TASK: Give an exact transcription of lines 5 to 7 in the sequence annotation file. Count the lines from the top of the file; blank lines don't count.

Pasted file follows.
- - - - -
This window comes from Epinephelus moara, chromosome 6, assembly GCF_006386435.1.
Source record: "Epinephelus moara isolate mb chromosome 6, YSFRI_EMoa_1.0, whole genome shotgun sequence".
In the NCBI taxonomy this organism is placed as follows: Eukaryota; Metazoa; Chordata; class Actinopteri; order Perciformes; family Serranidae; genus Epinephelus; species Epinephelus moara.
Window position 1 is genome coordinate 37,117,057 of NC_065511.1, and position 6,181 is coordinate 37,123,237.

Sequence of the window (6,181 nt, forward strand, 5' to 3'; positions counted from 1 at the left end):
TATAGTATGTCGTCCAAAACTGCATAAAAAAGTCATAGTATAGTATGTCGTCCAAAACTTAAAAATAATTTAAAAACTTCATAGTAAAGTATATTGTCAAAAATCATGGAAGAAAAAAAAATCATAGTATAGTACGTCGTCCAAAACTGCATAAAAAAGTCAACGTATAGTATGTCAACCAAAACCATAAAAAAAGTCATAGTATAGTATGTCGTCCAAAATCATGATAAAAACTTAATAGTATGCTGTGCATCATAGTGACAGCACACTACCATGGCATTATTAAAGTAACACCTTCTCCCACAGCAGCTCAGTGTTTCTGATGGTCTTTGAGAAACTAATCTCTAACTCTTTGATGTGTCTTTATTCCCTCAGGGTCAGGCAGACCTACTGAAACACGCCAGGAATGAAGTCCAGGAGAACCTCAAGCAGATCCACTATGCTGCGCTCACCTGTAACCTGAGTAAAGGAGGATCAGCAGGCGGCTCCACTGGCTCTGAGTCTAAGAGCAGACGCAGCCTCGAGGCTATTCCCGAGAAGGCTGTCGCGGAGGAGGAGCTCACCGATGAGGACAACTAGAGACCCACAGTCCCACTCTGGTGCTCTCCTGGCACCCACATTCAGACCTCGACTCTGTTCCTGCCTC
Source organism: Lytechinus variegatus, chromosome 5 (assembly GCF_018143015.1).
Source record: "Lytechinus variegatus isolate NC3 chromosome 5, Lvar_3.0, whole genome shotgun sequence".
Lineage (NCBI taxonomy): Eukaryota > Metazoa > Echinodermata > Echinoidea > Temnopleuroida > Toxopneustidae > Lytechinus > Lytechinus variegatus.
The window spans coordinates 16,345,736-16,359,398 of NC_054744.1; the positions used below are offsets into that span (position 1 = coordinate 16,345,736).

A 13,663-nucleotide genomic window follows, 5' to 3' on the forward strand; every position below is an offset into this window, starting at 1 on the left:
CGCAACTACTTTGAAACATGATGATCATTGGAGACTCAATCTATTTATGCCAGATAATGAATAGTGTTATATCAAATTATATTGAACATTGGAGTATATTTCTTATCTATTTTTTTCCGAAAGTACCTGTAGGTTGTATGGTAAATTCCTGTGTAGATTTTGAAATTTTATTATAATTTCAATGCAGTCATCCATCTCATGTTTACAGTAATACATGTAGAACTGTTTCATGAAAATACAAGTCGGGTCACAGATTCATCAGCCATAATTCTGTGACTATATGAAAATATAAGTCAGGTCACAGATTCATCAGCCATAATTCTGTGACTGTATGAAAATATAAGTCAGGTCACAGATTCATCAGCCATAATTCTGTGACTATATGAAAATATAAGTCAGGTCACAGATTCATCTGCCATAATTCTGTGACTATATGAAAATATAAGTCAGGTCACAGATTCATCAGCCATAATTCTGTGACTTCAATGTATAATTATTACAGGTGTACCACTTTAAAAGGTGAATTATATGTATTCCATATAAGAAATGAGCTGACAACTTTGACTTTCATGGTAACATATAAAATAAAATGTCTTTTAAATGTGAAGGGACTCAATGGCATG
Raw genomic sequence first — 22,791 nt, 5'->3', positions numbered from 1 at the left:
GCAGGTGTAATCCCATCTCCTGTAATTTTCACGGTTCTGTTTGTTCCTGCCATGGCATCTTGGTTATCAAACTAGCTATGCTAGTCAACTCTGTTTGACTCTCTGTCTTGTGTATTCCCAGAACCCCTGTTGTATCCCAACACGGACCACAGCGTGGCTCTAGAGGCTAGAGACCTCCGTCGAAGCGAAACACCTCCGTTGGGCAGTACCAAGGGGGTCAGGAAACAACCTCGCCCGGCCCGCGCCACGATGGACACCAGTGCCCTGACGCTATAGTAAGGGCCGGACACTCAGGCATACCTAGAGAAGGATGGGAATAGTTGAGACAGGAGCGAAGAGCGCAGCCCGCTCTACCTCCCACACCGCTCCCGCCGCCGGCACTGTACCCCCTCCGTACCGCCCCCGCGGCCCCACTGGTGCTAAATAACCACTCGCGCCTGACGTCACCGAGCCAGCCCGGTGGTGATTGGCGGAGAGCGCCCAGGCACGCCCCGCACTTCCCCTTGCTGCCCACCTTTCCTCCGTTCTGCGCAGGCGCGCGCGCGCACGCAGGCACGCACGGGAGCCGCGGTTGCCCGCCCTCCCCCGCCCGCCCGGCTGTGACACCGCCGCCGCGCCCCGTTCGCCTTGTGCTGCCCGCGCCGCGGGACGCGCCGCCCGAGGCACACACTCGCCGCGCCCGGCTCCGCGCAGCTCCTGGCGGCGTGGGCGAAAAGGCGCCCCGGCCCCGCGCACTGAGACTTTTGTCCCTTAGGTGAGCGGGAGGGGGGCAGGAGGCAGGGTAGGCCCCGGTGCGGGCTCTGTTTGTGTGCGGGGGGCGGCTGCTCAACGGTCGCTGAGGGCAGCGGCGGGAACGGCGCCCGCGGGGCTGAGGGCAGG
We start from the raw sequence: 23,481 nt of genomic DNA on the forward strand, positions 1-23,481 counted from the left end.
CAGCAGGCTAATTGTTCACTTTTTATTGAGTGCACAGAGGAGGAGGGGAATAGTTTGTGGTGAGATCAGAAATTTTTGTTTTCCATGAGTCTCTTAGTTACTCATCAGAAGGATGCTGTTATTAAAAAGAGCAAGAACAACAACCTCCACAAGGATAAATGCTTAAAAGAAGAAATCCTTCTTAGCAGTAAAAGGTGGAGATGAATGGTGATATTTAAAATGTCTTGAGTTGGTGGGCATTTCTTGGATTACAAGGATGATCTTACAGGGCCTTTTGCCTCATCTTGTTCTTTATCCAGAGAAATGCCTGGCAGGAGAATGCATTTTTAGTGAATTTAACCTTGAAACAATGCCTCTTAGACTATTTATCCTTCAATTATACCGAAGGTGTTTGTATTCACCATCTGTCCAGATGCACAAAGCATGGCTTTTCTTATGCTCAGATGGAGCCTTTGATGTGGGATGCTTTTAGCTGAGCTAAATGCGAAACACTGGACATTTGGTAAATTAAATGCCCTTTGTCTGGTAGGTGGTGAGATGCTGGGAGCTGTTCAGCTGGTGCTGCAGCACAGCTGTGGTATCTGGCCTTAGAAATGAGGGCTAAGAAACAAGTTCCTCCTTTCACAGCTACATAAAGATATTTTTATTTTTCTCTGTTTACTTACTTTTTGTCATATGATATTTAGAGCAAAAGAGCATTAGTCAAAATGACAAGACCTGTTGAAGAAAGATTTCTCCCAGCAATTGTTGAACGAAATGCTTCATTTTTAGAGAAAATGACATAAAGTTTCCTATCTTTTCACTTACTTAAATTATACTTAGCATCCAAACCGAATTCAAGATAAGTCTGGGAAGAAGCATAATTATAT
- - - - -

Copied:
Sequence of the window (6,181 nt, forward strand, 5' to 3'; positions counted from 1 at the left end):
TATAGTATGTCGTCCAAAACTGCATAAAAAAGTCATAGTATAGTATGTCGTCCAAAACTTAAAAATAATTTAAAAACTTCATAGTAAAGTATATTGTCAAAAATCATGGAAGAAAAAAAAATCATAGTATAGTACGTCGTCCAAAACTGCATAAAAAAGTCAACGTATAGTATGTCAACCAAAACCATAAAAAAAGTCATAGTATAGTATGTCGTCCAAAATCATGATAAAAACTTAATAGTATGCTGTGCATCATAGTGACAGCACACTACCATGGCATTATTAAAGTAACACCTTCTCCCACAGCAGCTCAGTGTTTCTGATGGTCTTTGAGAAACTAATCTCTAACTCTTTGATGTGTCTTTATTCCCTCAGGGTCAGGCAGACCTACTGAAACACGCCAGGAATGAAGTCCAGGAGAACCTCAAGCAGATCCACTATGCTGCGCTCACCTGTAACCTGAGTAAAGGAGGATCAGCAGGCGGCTCCACTGGCTCTGAGTCTAAGAGCAGACGCAGCCTCGAGGCTATTCCCGAGAAGGCTGTCGCGGAGGAGGAGCTCACCGATGAGGACAACTAGAGACCCACAGTCCCACTCTGGTGCTCTCCTGGCACCCACATTCAGACCTCGACTCTGTTCCTGCCTC
Source organism: Lytechinus variegatus, chromosome 5 (assembly GCF_018143015.1).